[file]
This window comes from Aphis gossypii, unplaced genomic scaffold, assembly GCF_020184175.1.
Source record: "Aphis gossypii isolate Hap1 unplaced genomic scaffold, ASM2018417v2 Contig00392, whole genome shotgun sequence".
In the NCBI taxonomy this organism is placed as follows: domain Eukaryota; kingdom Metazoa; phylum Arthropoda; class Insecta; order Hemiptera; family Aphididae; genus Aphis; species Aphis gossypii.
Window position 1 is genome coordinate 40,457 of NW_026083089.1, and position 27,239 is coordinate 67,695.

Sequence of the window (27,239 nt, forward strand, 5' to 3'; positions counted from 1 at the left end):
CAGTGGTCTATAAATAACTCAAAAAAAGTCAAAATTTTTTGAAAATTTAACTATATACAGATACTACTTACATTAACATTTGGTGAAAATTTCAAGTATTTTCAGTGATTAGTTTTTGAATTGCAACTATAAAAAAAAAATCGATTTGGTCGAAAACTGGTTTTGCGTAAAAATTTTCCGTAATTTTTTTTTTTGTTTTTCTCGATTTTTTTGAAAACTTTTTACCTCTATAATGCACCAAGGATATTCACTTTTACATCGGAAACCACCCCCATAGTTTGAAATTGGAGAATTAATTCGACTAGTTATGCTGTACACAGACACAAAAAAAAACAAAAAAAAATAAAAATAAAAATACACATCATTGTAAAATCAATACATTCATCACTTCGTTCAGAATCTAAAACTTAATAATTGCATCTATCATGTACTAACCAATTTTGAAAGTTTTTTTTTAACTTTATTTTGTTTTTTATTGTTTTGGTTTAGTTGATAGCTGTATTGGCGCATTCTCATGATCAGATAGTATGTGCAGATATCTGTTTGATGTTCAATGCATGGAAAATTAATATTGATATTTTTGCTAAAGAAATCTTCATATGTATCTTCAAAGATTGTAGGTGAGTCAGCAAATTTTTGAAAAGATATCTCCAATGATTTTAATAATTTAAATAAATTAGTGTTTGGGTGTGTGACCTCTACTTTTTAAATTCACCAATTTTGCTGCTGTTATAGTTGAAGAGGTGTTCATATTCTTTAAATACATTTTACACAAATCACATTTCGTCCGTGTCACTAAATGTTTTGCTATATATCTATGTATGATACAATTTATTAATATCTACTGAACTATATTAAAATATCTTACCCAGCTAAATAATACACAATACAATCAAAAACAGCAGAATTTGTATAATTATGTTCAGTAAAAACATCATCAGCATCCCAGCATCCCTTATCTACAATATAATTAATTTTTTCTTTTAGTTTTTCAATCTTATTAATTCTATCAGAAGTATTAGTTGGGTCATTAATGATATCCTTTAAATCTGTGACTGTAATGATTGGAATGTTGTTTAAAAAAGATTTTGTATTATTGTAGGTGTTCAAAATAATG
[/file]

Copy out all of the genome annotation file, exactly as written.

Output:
This window comes from Aphis gossypii, unplaced genomic scaffold, assembly GCF_020184175.1.
Source record: "Aphis gossypii isolate Hap1 unplaced genomic scaffold, ASM2018417v2 Contig00392, whole genome shotgun sequence".
In the NCBI taxonomy this organism is placed as follows: domain Eukaryota; kingdom Metazoa; phylum Arthropoda; class Insecta; order Hemiptera; family Aphididae; genus Aphis; species Aphis gossypii.
Window position 1 is genome coordinate 40,457 of NW_026083089.1, and position 27,239 is coordinate 67,695.

Sequence of the window (27,239 nt, forward strand, 5' to 3'; positions counted from 1 at the left end):
CAGTGGTCTATAAATAACTCAAAAAAAGTCAAAATTTTTTGAAAATTTAACTATATACAGATACTACTTACATTAACATTTGGTGAAAATTTCAAGTATTTTCAGTGATTAGTTTTTGAATTGCAACTATAAAAAAAAAATCGATTTGGTCGAAAACTGGTTTTGCGTAAAAATTTTCCGTAATTTTTTTTTTTGTTTTTCTCGATTTTTTTGAAAACTTTTTACCTCTATAATGCACCAAGGATATTCACTTTTACATCGGAAACCACCCCCATAGTTTGAAATTGGAGAATTAATTCGACTAGTTATGCTGTACACAGACACAAAAAAAAACAAAAAAAAATAAAAATAAAAATACACATCATTGTAAAATCAATACATTCATCACTTCGTTCAGAATCTAAAACTTAATAATTGCATCTATCATGTACTAACCAATTTTGAAAGTTTTTTTTTAACTTTATTTTGTTTTTTATTGTTTTGGTTTAGTTGATAGCTGTATTGGCGCATTCTCATGATCAGATAGTATGTGCAGATATCTGTTTGATGTTCAATGCATGGAAAATTAATATTGATATTTTTGCTAAAGAAATCTTCATATGTATCTTCAAAGATTGTAGGTGAGTCAGCAAATTTTTGAAAAGATATCTCCAATGATTTTAATAATTTAAATAAATTAGTGTTTGGGTGTGTGACCTCTACTTTTTAAATTCACCAATTTTGCTGCTGTTATAGTTGAAGAGGTGTTCATATTCTTTAAATACATTTTACACAAATCACATTTCGTCCGTGTCACTAAATGTTTTGCTATATATCTATGTATGATACAATTTATTAATATCTACTGAACTATATTAAAATATCTTACCCAGCTAAATAATACACAATACAATCAAAAACAGCAGAATTTGTATAATTATGTTCAGTAAAAACATCATCAGCATCCCAGCATCCCTTATCTACAATATAATTAATTTTTTCTTTTAGTTTTTCAATCTTATTAATTCTATCAGAAGTATTAGTTGGGTCATTAATGATATCCTTTAAATCTGTGACTGTAATGATTGGAATGTTGTTTAAAAAAGATTTTGTATTATTGTAGGTGTTCAAAATAATG